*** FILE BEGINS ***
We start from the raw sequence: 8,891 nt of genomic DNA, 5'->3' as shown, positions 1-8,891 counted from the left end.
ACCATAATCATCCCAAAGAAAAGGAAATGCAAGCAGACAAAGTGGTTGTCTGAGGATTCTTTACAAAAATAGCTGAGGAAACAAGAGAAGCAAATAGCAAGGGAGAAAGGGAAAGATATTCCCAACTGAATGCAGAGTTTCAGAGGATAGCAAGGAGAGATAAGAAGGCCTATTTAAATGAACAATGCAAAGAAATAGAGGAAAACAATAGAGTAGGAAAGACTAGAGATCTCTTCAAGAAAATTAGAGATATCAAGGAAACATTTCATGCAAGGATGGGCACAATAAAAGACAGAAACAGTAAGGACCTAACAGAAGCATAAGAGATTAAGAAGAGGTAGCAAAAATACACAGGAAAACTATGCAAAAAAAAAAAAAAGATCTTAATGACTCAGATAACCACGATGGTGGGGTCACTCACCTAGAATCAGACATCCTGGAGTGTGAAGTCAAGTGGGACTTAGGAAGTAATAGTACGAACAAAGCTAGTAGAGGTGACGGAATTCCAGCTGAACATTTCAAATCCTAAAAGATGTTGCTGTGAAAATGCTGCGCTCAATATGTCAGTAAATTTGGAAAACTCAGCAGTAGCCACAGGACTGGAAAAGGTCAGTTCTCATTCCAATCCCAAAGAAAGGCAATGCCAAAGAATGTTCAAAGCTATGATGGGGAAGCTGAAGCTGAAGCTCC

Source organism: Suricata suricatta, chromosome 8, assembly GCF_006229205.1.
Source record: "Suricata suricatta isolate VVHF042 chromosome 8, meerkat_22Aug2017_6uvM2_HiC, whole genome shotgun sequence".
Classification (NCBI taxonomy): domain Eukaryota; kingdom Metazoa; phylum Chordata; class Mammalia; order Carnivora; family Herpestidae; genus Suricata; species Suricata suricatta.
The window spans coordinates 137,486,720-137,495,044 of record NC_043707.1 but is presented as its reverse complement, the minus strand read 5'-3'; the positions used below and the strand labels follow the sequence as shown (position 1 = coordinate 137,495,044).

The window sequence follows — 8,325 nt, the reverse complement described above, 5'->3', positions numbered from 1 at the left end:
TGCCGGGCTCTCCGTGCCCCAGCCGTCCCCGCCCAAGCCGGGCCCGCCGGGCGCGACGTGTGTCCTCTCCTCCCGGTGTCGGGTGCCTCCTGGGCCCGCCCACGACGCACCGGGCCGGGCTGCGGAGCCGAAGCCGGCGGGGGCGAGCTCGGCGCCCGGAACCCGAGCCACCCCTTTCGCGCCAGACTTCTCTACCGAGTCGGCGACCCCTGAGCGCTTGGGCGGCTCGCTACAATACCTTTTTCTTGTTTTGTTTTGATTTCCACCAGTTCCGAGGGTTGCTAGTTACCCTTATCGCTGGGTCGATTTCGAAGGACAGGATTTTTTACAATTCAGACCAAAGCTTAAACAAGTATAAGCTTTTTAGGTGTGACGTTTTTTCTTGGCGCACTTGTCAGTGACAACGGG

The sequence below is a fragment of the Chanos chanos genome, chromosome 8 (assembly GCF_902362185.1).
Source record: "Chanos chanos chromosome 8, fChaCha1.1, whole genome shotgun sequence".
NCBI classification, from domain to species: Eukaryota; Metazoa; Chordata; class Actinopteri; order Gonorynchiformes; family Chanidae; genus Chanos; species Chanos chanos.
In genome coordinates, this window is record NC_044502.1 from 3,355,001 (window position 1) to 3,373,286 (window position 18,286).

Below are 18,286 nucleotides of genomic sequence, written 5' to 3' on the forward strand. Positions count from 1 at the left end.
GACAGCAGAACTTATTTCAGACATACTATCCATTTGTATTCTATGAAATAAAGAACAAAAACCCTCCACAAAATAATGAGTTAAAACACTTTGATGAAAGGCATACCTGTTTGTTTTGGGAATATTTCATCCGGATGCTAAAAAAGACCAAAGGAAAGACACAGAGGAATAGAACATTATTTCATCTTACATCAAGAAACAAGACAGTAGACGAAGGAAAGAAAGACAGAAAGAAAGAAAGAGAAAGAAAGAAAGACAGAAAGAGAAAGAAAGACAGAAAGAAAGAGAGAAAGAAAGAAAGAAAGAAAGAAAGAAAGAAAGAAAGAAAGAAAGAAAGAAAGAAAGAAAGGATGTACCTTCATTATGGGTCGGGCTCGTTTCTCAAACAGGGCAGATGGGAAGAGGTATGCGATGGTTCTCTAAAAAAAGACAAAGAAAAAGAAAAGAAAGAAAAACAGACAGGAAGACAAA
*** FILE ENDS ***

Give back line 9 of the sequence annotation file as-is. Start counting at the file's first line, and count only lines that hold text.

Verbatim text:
The sequence below is a fragment of the Chanos chanos genome, chromosome 8 (assembly GCF_902362185.1).